A Build for Anthony

Hey, Anthony, your build is ready!

Click here to view your build

Build Overview

Goals

Traditional “console crusher” PC. Starting from scratch with only a gaming mouse.  Budget range $500 to $800.  The preferred design is monochromatic.  Windows 10 running on any architecture.  No emphasis on overclocking.  No emphasis on high-performance.  Future upgrades emphasized.

Price

$612.61 at the time of posting.  Prices change constantly and rapidly in the world of PC parts.  Take your time to shop each piece for the best deal.  If you’re making substitutions, consider all specs for the item.  This PC is planned to be purchased in February 2018.

Build Details

Anthony’s requested a budget gaming PC build, and that’s exactly what he’s gonna get!  Coming in right around the $600 mark, he’s got everything he needs to do for solid 1080p 60 FPS gaming.  Anthony’s got nothing but a Razer gaming mouse to his name right now, so this from-scratch build will give him the tools necessary for a console crusher.  Most of all, this build will be simple to upgrade in the future.  Add a drive there, upgrade graphics here…nothing to it.

Before we dive into the tower itself, let’s talk about peripherals.  For keyboard, let’s go with the Redragon K552 which achieves both mechanical and backlight functionality.  It’s tenkeyless, but it’ll have to do for budgeting.  I’ve also equipped him with an easy 21.5″ 1080p60 monitor from Acer which the build will target.  Finally, let’s throw in some surprisingly high-rated Logitech budget speakers.

All right, onto our actual build.  As always, budget = AMD.  Because CPU power won’t be incredibly necessary, I went with the Ryzen 3 1200 to keep our price waaaaay down without sacrificing core count.  That attaches to ASRock’s A320M-DGS mobo.  The mobo gives us everything we need, including USB 3.0 headers, PCIe x16, and dual-channel DDR4 RAM.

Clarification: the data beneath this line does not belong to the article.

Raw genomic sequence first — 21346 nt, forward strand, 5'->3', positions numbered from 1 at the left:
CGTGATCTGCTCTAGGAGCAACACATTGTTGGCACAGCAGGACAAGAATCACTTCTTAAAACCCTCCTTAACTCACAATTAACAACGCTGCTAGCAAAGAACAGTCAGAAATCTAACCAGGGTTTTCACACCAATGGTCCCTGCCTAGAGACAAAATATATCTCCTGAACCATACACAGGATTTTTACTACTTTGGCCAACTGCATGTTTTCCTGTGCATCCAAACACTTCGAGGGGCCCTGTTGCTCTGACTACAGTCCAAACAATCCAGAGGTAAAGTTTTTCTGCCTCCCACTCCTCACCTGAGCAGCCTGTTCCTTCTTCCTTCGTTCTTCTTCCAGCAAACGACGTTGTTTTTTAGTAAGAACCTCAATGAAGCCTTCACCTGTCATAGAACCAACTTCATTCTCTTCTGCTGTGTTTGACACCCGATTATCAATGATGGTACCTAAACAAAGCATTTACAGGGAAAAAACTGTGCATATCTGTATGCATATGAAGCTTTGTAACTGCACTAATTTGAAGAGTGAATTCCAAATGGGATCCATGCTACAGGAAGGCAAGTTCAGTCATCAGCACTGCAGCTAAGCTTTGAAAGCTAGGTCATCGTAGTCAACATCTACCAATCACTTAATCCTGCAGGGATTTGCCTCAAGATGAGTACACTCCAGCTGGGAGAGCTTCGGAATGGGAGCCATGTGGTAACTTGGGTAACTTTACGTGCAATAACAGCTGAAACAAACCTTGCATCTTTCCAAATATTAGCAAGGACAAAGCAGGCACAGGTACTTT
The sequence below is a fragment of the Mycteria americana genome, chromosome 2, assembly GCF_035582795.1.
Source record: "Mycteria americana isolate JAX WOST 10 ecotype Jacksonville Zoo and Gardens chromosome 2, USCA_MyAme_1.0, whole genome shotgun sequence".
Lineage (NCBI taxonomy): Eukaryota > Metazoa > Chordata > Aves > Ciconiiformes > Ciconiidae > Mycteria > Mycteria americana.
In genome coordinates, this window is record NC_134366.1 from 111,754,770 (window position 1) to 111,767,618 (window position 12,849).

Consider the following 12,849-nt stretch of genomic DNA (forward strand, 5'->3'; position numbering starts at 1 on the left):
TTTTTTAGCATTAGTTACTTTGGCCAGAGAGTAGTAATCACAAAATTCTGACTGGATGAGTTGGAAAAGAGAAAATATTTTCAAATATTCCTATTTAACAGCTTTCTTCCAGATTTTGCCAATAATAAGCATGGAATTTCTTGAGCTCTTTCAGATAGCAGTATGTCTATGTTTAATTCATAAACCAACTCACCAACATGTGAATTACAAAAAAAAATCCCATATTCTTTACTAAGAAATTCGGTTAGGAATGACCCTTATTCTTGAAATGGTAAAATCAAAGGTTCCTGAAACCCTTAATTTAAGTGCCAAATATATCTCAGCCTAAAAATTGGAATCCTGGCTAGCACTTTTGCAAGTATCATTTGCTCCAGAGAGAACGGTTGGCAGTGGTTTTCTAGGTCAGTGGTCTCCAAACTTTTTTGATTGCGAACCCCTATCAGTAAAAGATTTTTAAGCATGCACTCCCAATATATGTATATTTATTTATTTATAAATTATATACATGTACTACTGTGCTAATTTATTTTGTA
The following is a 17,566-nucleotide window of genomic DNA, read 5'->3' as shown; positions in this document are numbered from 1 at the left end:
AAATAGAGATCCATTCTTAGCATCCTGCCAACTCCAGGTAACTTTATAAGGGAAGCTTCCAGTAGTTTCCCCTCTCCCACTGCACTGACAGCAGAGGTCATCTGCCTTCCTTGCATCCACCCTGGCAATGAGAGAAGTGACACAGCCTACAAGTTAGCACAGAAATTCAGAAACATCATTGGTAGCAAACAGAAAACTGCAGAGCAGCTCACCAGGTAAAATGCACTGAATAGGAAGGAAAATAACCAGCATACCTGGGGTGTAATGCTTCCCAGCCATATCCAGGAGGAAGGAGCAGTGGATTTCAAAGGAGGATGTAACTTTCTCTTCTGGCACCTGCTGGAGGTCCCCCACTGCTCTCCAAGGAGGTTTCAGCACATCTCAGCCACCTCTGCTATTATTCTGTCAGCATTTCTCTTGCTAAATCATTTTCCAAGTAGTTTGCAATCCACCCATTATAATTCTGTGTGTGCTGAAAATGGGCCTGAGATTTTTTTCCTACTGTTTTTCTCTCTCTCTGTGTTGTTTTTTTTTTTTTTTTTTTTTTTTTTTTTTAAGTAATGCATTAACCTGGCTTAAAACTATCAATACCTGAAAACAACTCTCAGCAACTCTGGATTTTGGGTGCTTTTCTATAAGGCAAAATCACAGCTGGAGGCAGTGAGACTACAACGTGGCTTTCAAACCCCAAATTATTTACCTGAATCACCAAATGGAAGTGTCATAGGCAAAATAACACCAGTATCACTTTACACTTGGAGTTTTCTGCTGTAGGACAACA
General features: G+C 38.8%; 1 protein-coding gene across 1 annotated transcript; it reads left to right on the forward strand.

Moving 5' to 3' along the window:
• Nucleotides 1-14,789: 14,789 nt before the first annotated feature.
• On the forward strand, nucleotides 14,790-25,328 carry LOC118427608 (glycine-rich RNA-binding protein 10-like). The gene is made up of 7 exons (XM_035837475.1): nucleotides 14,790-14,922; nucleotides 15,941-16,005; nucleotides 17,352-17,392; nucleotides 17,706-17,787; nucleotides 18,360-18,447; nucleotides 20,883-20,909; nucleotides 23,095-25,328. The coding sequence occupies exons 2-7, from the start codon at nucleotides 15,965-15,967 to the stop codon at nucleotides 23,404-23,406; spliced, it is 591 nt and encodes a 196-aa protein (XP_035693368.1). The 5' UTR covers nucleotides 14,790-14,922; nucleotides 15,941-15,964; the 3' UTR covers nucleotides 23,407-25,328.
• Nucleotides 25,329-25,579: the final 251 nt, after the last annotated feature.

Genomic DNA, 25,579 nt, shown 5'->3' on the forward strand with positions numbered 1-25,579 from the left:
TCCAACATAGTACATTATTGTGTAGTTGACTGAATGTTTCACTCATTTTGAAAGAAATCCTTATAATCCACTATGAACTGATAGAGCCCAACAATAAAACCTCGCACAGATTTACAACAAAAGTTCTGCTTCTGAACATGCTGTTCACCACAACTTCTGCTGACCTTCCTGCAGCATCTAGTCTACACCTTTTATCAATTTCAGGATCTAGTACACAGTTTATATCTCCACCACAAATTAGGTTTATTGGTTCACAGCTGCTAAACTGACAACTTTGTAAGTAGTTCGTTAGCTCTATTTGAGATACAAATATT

Speaking of RAM, we’ve got 8GB (2×4) of DDR4-2133 from G.Skill.  Nothing too fancy but plenty enough for our goal.  Since our board uses dual-channel, we don’t need to sweat the small stuff.

For storage, I wanted to go with your typical SSD + HDD combo, but to keep the price down, I crossed off the solid state and simply went with a traditional 1TB Western Digital drive.  Adding in that SSD would be the next logical step in upgrading this machine, since $40-$60 will be the cheapest cost for the most performance-efficient upgrade.

If you haven’t guessed it already, I went with a GTX 1050 this time.  That will crush our 1080p60 needs.  Zotac’s 2GB Mini miiiight ask us to turn down a few in-game video settings to get to 1080p60, but let’s keep in mind that we’re still outpacing consoles with this one!

Everything gets thrown into a Thermaltake Verca H21 case.  ATX mid tower, easy to work in, fits into Anthony’s preferred design, and has front-panel USB 3.0.

Rounding out our essentials, we’ve got a 450W 80+ Bronze power supply from Corsair, and a key for Windows 10 Home (link to Kinguin provided on parts list).

Build Summary

Pros

The goal for 1080p60 gaming in a from-scratch build has been met; this is a Console Crusher in every sense of the phrase.  Upgrading this build will be super simple as all internal parts are streamlined and already surpass the larger plateaus for gaming, especially the board.  And let’s not forget our most important Pro: the price!

Cons

Having a low price point means cutting corners.  There’s no SSD in this build, so that should be the next thing to consider.  The keyboard, albeit mechanical, is tenkeyless (translation: no numpad).  Depending on multitasking, 8GB of RAM may not be suitable and may need to be doubled instead; this causes complications since our budget motherboard only has 2 DIMM slots.  Finally, by pouring just a little more money into the CPU, Ryzen 5 is doable and would be a great jump up in performance.  Finally, sinking more money could jump that GTX 1050 to either a 1050Ti or a 1060 to eliminate any possible performance bottlenecks in performance-heavy games.

Everything Old is New Again

Hey everyone :3 just letting you guys know that I’m almost back up and running with my website. I just need to config some of those sweet subdomain redirects (like build.nathanabshire.com and twitch.nathanabshire.com) and I’ll be back in business.

GoDaddy started charging me an arm and a leg for hosting, so I switched to an alternative host, which is a host I started out using (iPage) but switched away from because it was too difficult. Knowing what I know now about managing WordPress, I think I’ll be fine now.